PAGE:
When Greg Kelly rode into Wollongong on Thursday afternoon he was looking to ‘’switch more lights on’’ about Australia’s second biggest killer – dementia.
The Queenslander had just completed his sixth day of a ride around Australia which finishes on the Gold Coast on October 23.
Diagnosed at 59 with frontotemporal dementia, Mr Kelly has set himself the extraordinary challenge of riding around Australia on his Harley Davidson to raise funds and awareness about dementia.
The Sydney Chapter of HOG (Harley Owner's Group) also rode down to Wollongong on Thursday.
‘’The lights are slowly starting to turn on, people are starting to hear about it and that is what I was hoping to do,’’ he said.
‘’It’s the second biggest killer in Australia. We have people as young as 29 with young onset dementia. You can't go and get chemo, radiation, no operation to cut the bad bits out of your brain.
We have people as young as 29 with young onset dementia. You can't go and get chemo, radiation, no operation to cut the bad bits out of your brain.
‘’They just tell you, look you got six or eight years left, go and get your affairs in order.’’
Mr Kelly’s life changed the day the specialist diagnosed him with frontotemporal dementia.
The former financial services executive is one of the more than 25,000 Australians living with younger onset dementia, which means they are under the age of 65 when diagnosed.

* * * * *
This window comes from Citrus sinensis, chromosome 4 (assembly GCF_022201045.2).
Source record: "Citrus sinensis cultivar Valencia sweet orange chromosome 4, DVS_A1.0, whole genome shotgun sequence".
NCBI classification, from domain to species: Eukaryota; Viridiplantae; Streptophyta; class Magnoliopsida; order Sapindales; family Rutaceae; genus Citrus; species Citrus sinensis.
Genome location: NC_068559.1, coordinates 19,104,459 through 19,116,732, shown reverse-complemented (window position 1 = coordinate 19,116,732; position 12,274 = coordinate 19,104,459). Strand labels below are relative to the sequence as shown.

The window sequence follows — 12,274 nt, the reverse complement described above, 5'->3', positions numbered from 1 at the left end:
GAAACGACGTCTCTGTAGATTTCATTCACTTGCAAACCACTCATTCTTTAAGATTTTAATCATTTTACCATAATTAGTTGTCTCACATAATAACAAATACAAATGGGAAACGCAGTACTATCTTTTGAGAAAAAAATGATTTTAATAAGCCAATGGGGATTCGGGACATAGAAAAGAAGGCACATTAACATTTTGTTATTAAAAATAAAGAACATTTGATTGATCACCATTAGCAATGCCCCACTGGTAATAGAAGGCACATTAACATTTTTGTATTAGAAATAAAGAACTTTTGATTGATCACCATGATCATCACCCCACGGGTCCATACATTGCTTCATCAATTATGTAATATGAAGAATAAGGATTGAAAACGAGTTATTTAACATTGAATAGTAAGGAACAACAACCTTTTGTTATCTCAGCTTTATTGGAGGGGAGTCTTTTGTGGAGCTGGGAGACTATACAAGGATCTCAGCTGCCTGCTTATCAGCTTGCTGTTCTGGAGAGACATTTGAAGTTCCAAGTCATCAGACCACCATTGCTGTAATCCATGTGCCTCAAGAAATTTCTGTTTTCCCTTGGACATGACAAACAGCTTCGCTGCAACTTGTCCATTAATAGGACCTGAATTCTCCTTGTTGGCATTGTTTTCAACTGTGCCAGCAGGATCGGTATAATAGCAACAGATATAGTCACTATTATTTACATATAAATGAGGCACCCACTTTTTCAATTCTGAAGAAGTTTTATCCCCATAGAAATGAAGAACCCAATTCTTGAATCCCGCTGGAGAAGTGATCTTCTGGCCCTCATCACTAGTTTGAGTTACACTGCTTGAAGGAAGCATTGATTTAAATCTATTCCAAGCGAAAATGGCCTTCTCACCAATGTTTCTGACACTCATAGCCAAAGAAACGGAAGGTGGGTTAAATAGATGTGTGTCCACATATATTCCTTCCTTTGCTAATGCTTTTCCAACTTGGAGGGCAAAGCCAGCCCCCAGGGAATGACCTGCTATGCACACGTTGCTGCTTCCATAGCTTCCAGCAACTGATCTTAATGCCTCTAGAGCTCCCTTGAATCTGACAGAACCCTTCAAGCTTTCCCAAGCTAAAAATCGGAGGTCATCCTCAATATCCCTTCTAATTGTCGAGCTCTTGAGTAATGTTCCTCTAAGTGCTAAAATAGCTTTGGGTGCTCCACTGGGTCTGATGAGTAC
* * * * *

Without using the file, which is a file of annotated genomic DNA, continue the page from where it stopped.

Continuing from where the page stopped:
‘’I said we will sit here and our egg timer sits sideways on our desks, with the sands not running,’’ Mr Kelly said.
‘’But when a specialist leans forward and stands your egg timer up and says your sands are now running, you look at life a lot different from that second forward.
‘’Because as much as you want to put the egg timer back to the side, with this disease you can’t.’’
Because as much as you want to put the egg timer back to the side, with this disease you can’t.
But he isn’t giving up and is calling on top 500 companies in Australia to donate just half a per cent of their yearly profits into a fund for medical research, to be dispersed to the top 10 [disease-related] killers in Australia.
‘’This way we can stop asking mums and dads for $5 or $10 and we get the top 500 companies doing that,’’ Mr Kelly said.
‘’That way then the top 500 companies can stand up proud and say look we are looking after our employees, their friends and family but more importantly we are recognising that the disease is effecting the people who buy our products and therefor our profits.
‘’I challenge one of the CEO’s of the top 500 companies to step forward while I’m doing this ride and say you know what, we're going to do this because then some other CEO’s will step forward and then we can switch more lights on this deadly killer.’’
Call the National Dementia Helpline 1800 100 500 or visit www.fightdementia.org.au/donate and mention Kell’s Ride to donate or for more information.